Yesterday, I hastened to get on the carriage to a far-off garden on Father’s commend. Today, I, leaning on the staff, offended Mother to see your lonely bier being discarded. Only when told that her coffin was cremated did I suddenly realize: my promise to share the same grave hole with her has been broken. The empty stone chamber reveals my guilt: the joke about commingling our ashes will never become real.
Then, by the ancient temple in the west wind, extinguishing is the will-o'-the-wisp. On the deserted mound in the setting sun, scattered are the white bones. Manchurian catalpa and elm trees rustle; tangled artemisia sigh. Beyond the foggy wilderness, gibbons wail; around the misty graveyard alleys, ghosts sob. Emphasize no more that the young gentleman behind the red gauze curtain is filled with longings. Do be reminded that the maid in the yellow-earth mound is ill-fated! Stained, Runan’s tears of blood shed in the west wind. Silently, Zizhe’s remnant complaint pours out to the cold moon.
Alas! The calamity was, indeed, caused by evil bogles- how could it be the jealousy of holy spirits? Tearing off the backbiters’ mouths is too light a punishment! Cutting open the shrews’ hearts will not pacify my wrath! Though your stay in the mundane world was a brief one, my feelings for you will be everlasting. For so dearly I think of her, I can bear no more but make the earnest inquiry.
It was finally revealed to me that the Heavenly Emperor sent down the award banner; she was summoned to the Palace of Flowers. In life, she peered with orchids; in death, she rules over lotuses. The words of the little maid might seem fantastical, but my humble opinion finds great credence in them. Why? Of old, Ye Fashan summoned a sleeping spirit to compose an epitaph; Li Changji was ordered by Heaven to write a memorial. The incidents differ, but the principle is the same. Therefore, all talents are selected for their matching tasks. Won’t it be a mistake if the individual is not suitable? Now, I am convinced that the Heavenly Emperor exercises his authority to choose officials in the most fitting and proper manner. Hopefully, her endowed intelligence will not go unappreciated. For I desire the immortal spirit may descend hither, I dare bother her with my own coarse speech. I, hence, present the summoning song:
Wherefore is heaven so vast? Are you harnessing the jade wyverns to roam around the welkin?
Wherefore is earth so boundless? Are you riding the jasper and ivory carriage to descend to the underworld?
Gazing at the canopy-colorful and radiant, does it outshine the bright Ji and Wei?
Parading the feathered awnings to lead the way, are they guarded by the Wei and Xu?
Are you escorted by the God of Clouds? Are you approaching with Moon’s accompaniment?
Hearing the cracking and trundling of the wheels, are you reining phoenixes for the expedition?
Smelling pungent fragrance wafting through the air; are Asarum strung to hang from your sash?
How dazzling and glaring your dress is; is the bright moon carved as your earrings?
Strewing the altar with fresh leaves, I hold the lotus-shaped candelabrum fed with orchid oil.
Patterning the gourds into goblets, I pour the precious wine and the Osmanthus nectar.
Staring up through the cloudy air, methinks I glimpse a vision.
Bending over to hear the quiet ripples, I seem to catch a sound.
Hopeless, yet I dream of our reunion; why did you abandon me, here in the dust!
I beg the God of Wind, drive the carriage for me! How I hope to come back with you, reins in our hands.
Deep in my heart, sorrow and regret; what else can I do but weep and wail?
You are resting in peace for eternity; how can it be for a change of destiny?
A grave vault is built for your secure and tranquil sleep; why transform again after returning to purity?!
Fettered I still am, good for nothing. Will you come for my consolation!
I shall stop to welcome your arrival! Please do come!
Now, she abides in primeval Chaos and dwells in solitary and silence. Even if she approaches me, I will not see her. Pulling up the lush wistaria to make her side-screens, displaying the sword-shaped bullrushes to serve as her retinue. She rouses the willows to open their drowsy eyes; she sweetens the bitterness of the lotus seeds. The Fair Virgin awaits her at the Cassia Cliff; The River Goddess greets her in the Orchid Islet. Nongyu blows the little organ; Hanhuang strikes the wooden tiger. Lady of Mount Song is summoned; Dowager of Mount Li is invited. The Divine Turtle manifests itself from the Luo River; the wild beasts dance to the holy “Xian Pond.” Diving into the Red Stream, the dragon sings; gathered at the Pearl Forest, the phoenixes soar. Sincere and respectful I am, although the offering is negligible, the vessel shabby. She set out in her chariot from the City of Rosy Clouds; she returned with her banners at the Suspending Garden. Her dim silhouette is already about to fleet away; the murky vapor further separates us. Clouds and mists drift and converge; rain and fog veil the sunlight. Dust-storm retreats and reveals the stars up high; streams and hills show their radiance under the moon in mid sky. Why is my heart fluttering? Am I awake or asleep? Thus, I sigh and sob in disappointment; aimlessly, I wander, tears down my face.
Human speeches are hushed; only the rustling bamboo resembles Heavenly music. Alarmed birds scatter in flight; fishes make gobbling sounds as they blow bubbles.
In grief, I make this prayer. In hope of auspiciousness, I end this ceremony. Woe is me! May your spirit come to the sacrifice!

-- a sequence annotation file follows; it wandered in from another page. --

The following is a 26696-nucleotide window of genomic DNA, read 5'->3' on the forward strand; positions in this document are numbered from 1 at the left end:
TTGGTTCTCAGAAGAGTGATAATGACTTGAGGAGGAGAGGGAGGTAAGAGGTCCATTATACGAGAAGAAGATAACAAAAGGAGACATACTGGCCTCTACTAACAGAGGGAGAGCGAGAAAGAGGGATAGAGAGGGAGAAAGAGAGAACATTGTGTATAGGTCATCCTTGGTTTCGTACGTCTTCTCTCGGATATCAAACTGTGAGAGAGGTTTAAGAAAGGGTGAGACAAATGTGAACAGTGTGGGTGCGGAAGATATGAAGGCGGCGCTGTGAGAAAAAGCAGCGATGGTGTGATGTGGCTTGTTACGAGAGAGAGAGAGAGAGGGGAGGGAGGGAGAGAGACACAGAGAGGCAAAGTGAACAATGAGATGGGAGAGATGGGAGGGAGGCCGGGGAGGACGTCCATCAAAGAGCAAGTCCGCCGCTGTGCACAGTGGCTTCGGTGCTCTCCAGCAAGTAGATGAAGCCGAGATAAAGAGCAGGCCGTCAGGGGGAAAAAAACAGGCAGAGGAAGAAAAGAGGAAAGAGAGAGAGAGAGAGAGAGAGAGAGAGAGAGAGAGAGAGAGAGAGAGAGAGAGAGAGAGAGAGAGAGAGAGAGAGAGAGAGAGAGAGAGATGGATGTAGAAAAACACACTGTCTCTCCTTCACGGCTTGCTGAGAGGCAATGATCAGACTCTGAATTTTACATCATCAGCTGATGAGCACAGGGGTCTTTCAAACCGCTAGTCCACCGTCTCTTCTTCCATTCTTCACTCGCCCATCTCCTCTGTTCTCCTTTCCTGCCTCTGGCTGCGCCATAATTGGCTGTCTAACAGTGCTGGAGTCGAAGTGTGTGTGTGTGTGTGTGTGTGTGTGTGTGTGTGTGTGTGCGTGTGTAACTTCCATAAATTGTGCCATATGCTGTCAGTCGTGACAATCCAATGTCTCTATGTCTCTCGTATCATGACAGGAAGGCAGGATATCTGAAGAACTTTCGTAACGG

Lei誄, also known as leiwen 誄文, was a type of memorial essay whose origin can be traced back to the Zhou 周 dynasty. The literary structure had constantly been developing, but a standard piece contained praises for the deceased and expressed griefs of the author. From the Tang 唐 onwards, it usually consisted of pianwen 駢文 and fu賦. Eulogy is, therefore, a more appropriate rendering than elegy. There have been scholarly discussions on the botanical identity of furong芙蓉. One argument suggests that furong should be lotus (Water furong 水芙蓉). In the chapter, a maid responded to Baoyu 寶玉 with a flash of inspiration that Qingwen 晴雯 became the fairy who took charge of the lotus when she saw the lotus in the pond. Later in the chapter, Baoyu also reminisced about his past with Qingwen when he caught sight of the lotus in the pond. The other argument suggests that furong should be hibiscus (Wood furong 木芙蓉). The evidence is that Baoyu hung the eulogy on a branch when he finished, and the maid, who was by his side, saw someone coming out from the furong bush. Thus, it is obvious that furong refers to hibiscus. My translation of furong as lotus does not mean that I reject the argument for hibiscus. Rather, I believe that Baoyu’s notion of furong does not distinguish lotus and hibiscus as both are beautiful flowers representing valuable qualities. Based on Qingwen’s personality and the eulogy’s attention, I choose lotus to emphasize the quality of purity.  The White Emperor (Bai di 白帝) is one of the five Heavenly Emperors who takes charge of the West and autumn. See Fang Xuanling 房玄齡 (579-648 C.E.), Jin shu 晉書 (Taipei: Dingwen shuju 鼎文書局, 1980), 11.292  Jiu鳩 refers to various species of pigeons and symbolizes small-sized birds. Zhen 鴆 is a mythical species of poisonous birds said to have existed in Southern China during ancient times and is referenced in many Chinese myths, annals, and poetry. For an account in which Empress Lü 呂后 (241-180 B.C.E.) used zhen wine to poison Liu Fei 劉肥 (d. 189 B.C.E.), see Ban Gu 班固 (32-92 C.E.), Han shu 漢書 (Beijing: Zhonghua shuju 中華書局, 1962), 38.1987-8  Zhi鷙 is said to be a type of fierce and powerful bird according to Shuowen jiezi 說文解字 and Yu pian 玉篇. See Xu Shen 許慎 (fl. 100 C.E.), ed. Xu Xuan 徐鉉 (916-991 C.E.), Shuowen jiezi, Sibu congkan 四部叢刊, 4a.9a  Ci shi薋葹, which translates as dense stinkweeds, is taken from a line in Qu Yuan’s 屈原famous “Encountering Sorrow” (“Li sao” 離騷): ci lu shi yi ying shi xi 薋菉葹以盈室兮.  Gu 蠱, referring to gu chong 蠱蟲 here, is said to be the most poisonous worm or insect. When putting various poisonous insects in a pot, they would fight until there is only one left. The survival is called gu and considered to have the strongest toxicity. It can be used for medicine but is more often associated with shamanism. Together with gu, chai 蠆, which means scorpion, is also a representative of extreme toxicity. For gu’s account, see Chao Yuanfang 巢元方 (fl. 605-616 C.E.), Chaoshi zhu bing yuan hou lun 巢氏諸病源候論 (Taipei: Shangwu 商務, 1980), 4.2-3  Gaohuang膏肓 is a critical acupuncture meridian at one’s back. If the disease reaches the gaohuang meridian, it is too late for the patient to be cured. For an anecdote Lord Jing of Jin 晉景公 (d. 581 B.C.E.), where gaohuang first appeared to indicate incurable illness, see Du Yu 杜預 (222-285 C.E.) and Kong Yingda 孔穎達 (574-648 C.E.) comm., Chunqiu Zuo zhuan zhengyi 春秋左傳正義, Wuyingdian shisan jing zhu shu 武英殿⼗三經注疏, 18.28a  Changsha 長沙 refers to the famous Western Han 漢writer Jia Yi 賈誼 (200-168 B.C.E). He served as the Grand Tutor (taifu 太傅) of King of Changsha and was thus also called Jia Changsha. The Shiji 史記 records, Emperor Wen of Han 漢文帝 (203-157 B.C.E.) appreciated Jia’s talent and wanted to appoint him as the lord, but the aristocrats and senior officials protested. Jia Yi was eventually banished to Changsha. See Sima Qian 司馬遷 (145-86 B.C.E.), Shiji (Beijing: Zhonghua shuju, 1959), 84.2491-2  Yanmen雁門 refers to the Yanmen Pass, which locates at modern Shanxi 山西 Province. As a mountain pass that includes three fortified gatehouses along the Great Wall, it controls access between the valleys of central Shanxi and the Eurasian Steppe. It is considered as the foreign realm when one goes beyond the pass. The one passing the Yanmen is Wang Zhaojun 王昭君 (51-15 B.C.E.), was sent by Emperor Yuan of Han 漢元帝 (75-33 B.C.E.) to marry the Chanyu 單于 of the Xiongnu 匈奴 Empire for diplomatic purposes. See Fan Ye 范曄 (398-445 C.E.), Hou Han shu 後漢書 (Taipei: Dingwen shuju, 1981), 80.2941  The Juku Isle 聚窟州 is a mythical place which can be found in a collection of tales of the strange, Shu yi ji 述異記. It is recorded in the book that a special tree grows in the Juku Isle on the Western Sea. Its root can be made into the incense of immortality. The deceased will revive when they smell it. See Ren Fang 任昉(460-508 C.E.), Shu yi ji (Shanghai: Shanghai guji chubanshe 上海古籍出版社, 1987), 54  After hearing the legends of immortals in the three sacred mountains, The First Emperor of Qin 秦始皇 (259-210 B.C.E.) sent a group of people on a voyage to seek them to get medicine for immortality. The Sacred Raft (ling cha 靈槎) refers to the group. See Sima, Shiji, 6.247  Sheyue 麝月and Tanyun 檀雲 are the names of two maids of Baoyu.  The Seventh Night 七夕 refers to the Seventh Night Festival 七夕節, also known as the Qiqiao Festival 乞巧節. It is to celebrate the annual meeting of the cowherd 牛郎 and weaver girl 織女 on the seventh day of the seventh month in Chinese mythology. As a tradition, girls will hang up their needles to pray for dexterity in needlework.  During the Three Kingdoms period, after Xi Kang 嵇康 (223-262 C.E.) and Lü An 呂安 (d. 262 C.E.) were killed by Sima Zhao 司馬昭 (211-265 C.E.), their friend Xiang Xiu 向秀 (227-272 C.E.) once walked pass their old residence and heard someone playing a flute. The sad music reminded him of his friends, so he composed a fu piece called “Missing Old Friends” (“Si jiu fu” 思舊賦). See Xiao Tong 蕭統 (501-531 C.E.), Wenxuan 文選 (Shanghai: Shanghai guji chubanshe, 1986), 719-22 Dou cao 鬥草 is a girls’ game that appears in Chapter Sixty-Two in Hong lou meng 紅樓夢. The player who presents the most beautiful or rarest plant or flower wins the game. Pao can xiu xian 拋殘繡線 is a phrase from the most famous chapter “The Interrupted Dream” (“Jing meng” 驚夢) in The Peony Pavilion (Mudan ting 牡丹亭). The maid Chunxiang 春香 uses this phrase to express her concern that Du Liliang 杜麗娘, feeling restless, casts aside her needlework. See Tang Xianzu 湯顯祖 (1550-1616 C.E.), Mudan ting 牡丹亭 (Beijing: Renmin wenxue chubanshe 人民文學出版社, 1963), 42  Runan 汝南 is the name of a county which was established in the Han dynasty and located in the modern Henan 河南 Province. The King of Runan in the Jin 晉 dynasty had a favored consort named Biyu 碧玉. When Biyu died, the King of Runan composed a song to memorialize her. See Du You 杜佑 (735-812 C.E.), Tong dian 通典 (Beijing: Zhonghua shuju, 1988), 232  Zizhe 梓澤, also known as Jingu Garden 金谷園, was a Chinese garden built by Shi Chong 石崇(249-300 C.E.) from the Jin dynasty. Shi’s political opponent Sun Xiu 孫秀 (d. 601 C.E.) had his eyes on Shi Chong’s beautiful consort Lüzhu 綠珠 and asked for her. Shi twice refused. The angry Sun Xiu instigated the prince to kill Shi. Hearing the news, Shi sighed and told his beloved consort, “I am in serious danger because of you.” Lüzhu shed tears and replied, “I am willing to sacrifice myself for you.” Then, she jumped off from a building in Jingu Garden and died. For a detailed account, see Fang, Jin shu, 33.1008  Ye Fashan 葉法善 (616-722 C.E.) is a Tang Daoist master. It is said that Ye wanted the famous calligrapher Li Yong 李邕 (674-746 C.E.) to write an epitaph for his grandfather, but Li refused. At night, Ye used his Daoist magic to summon Li, who was asleep, to write the epitaph. For Ye’s biography, see Liu Xu 劉昫 (888-947 C.E.), Jiu Tang shu 舊唐書 (Taipei: Dingwen shuju, 1981), 191.5107-8  Li Changji 李長吉 (790-816 C.E.), also known as Li He 李賀, is a talented Tang poet. The tale says that when he was about to die, a messenger from Heaven appeared in front of his sickbed. The messenger told him that he was summoned by the Heavenly Emperor. Li thanked him but refused to go. The messenger then explained that a new tiered pavilion was built, and he was ordered to write a memorial for it. Li wept and died soon. For a detailed account, see Dong Gao 董誥 (1740-1818 C.E.), Quan Tang wen 全唐文 (Beijing: Zhonghua shuju, 1987), 780.8149 Ji 箕 and Wei尾 are two constellations of the Five Lunar Lodgings of the East 東方五宿, belonging to the Twenty-Eight Lunar Lodgings 二十八星宿 of the Chinese constellation system. Ji looks like a dustpan, and Wei looks like a tail. They first appeared collectively as a fixed phrase in the Zhuangzi 莊子. Wei 危 and Xu 虛 also belong to the Twenty-Eight Lunar Lodgings.  Fenglong 豐隆, according to Wang Yi 王逸’s commentary to the “Encountering Sorrow,” is the God of Clouds but can also be the God of Thunders. See Hong Xingzu 洪興祖 (1090-1155 C.E.), Chu ci bu zhu 楚辭補註 (Beijing: Zhonghua shuju, 1983), 31. Xuan fu 懸附, often written as fu xuan, refers to polyp and tumor, which are considered as extra and extremely unpleasant parts of one’s body. The term appears in the “Great Master” (“Da Zhong shi” 大宗師) in Zhuangzi: “He sees life as polyp and tumor.” See Sha Shaohai 沙少海, Zhuangzi ji zhu 莊子集註 (Guiyang: Guizhou renmin chubanshe 貴州人民出版社, 1987), 79  The Fair Virgin (Su nü 素女) is a mythical fairy who is specialized in musical instruments and singing. The Chu ci piece “Nine Regrets” (“Jiu huai” 九懷) written by Wang Bao 王褒 (90-51 B.C.E.) mentions the Fair Virgin as a talented singer. See Hong, Chu ci bu zhu, 268 The River Goddess (Fu fei宓妃) is said to be the goddess of the Luo River. It says in Cao Zhi’s 曹植 (192-232 C.E.) famous fu piece “Luo River Goddess” (“Luoshen fu” 洛神賦) that the goddess of the Luo River is called Fu fei. See Xiao Tong, Li Shan 李善 (630-689 C.E.) comt., Wenxuan (Hong Kong: Shangwu yinshuguan 商務印書館, 1960), 402  The legend says, the daughter of Lord Mu of Qin 秦穆公 (683-621 B.C.E), Nongyu 弄⽟, when playing the bamboo flute one night, heard a man singing to her music. Since she could not locate the man, Nongyu fell sick. When the man, named Xiao Shi 蕭史, was found and brought to her, she recovered. The couple lived happily for a few years. One night, when they played the bamboo flute and sang together, as usual, two phoenixes arrived. They thus rode the phoenixes and left. See Wang Shumin 王叔岷 (1914-2008 C.E.), Lie xian zhuan jiao jian 列仙傳校箋 (Taipei: Zhongyang yanjiuyuan zhongguo wen zhe yanjiusuo choubeichu 中央研究院中國⽂哲研究所籌備處, 1995), 80-84  Hanhuang 寒簧 is the name of another fairy who specializes in music. The wooden tiger refers to Yu敔, a traditional Chinese musical instrument. It is a wooden percussion instrument carved in the shape of a tiger with a serrated back comprising twenty-seven "teeth", used for court ritual music. It was played by striking its head three times with a bamboo whisk and then scraping it across the serrated back once to mark the end of a piece of music.  Mount Song 嵩山 is one of, and in the center of, the Five Mountains (wu yue 五岳). It is located in Henan Province. Dowager of Mount Li 驪山 is a goddess in Daoist culture. For a tale of her encountering with a mortal, see Li Fang 李昉 (925-996 C.E.) comp., Taiping guang ji 太平廣記 (Beijing: Zhonghua shuju, 1961), 14.102  The “Xian Pond” 咸池 is said to be a song in Yao’s 堯 time and composed by the Yellow Emperor 黃帝 according to Zhou li 周禮. See Lu Xuanxun 盧宣旬 collated., Chong kan Song ben shisan jing zhu shu fu jiao kan ji 重刊宋本十三經注疏附校勘記 (Taipei: Yiwen yinshuguan 藝文印書館, 1965), 22.338  The Red Stream (Chi shui 赤水) is a legendary river, which appears in both Zhuangzi and “Li sao.” See Sha, Zhuangzi ji zhu, 130; see also Hong, Chu ci bu zhu, 45  The Pearl Forest (Zhu lin 珠林) is a legendary forest where all the tree leaves are pearls. See Wu Renchen 吳任臣 (1628?-1689? C.E.), Shan hai jing guang zhu 山海經廣注 (Taipei: Taiwan shangwu yinshuguan 台灣商務印書館, 1972), 6.3b  The Suspending Garden (Xuan pu 玄圃) is also written as 懸圃. It is said to be at the peak of Mount Kunlun 昆侖 where immortals live according to Wang Yi’s commentary to “Heavenly Question” (“Tian wen” 天問). See Hong, Chu ci bu zhu, 92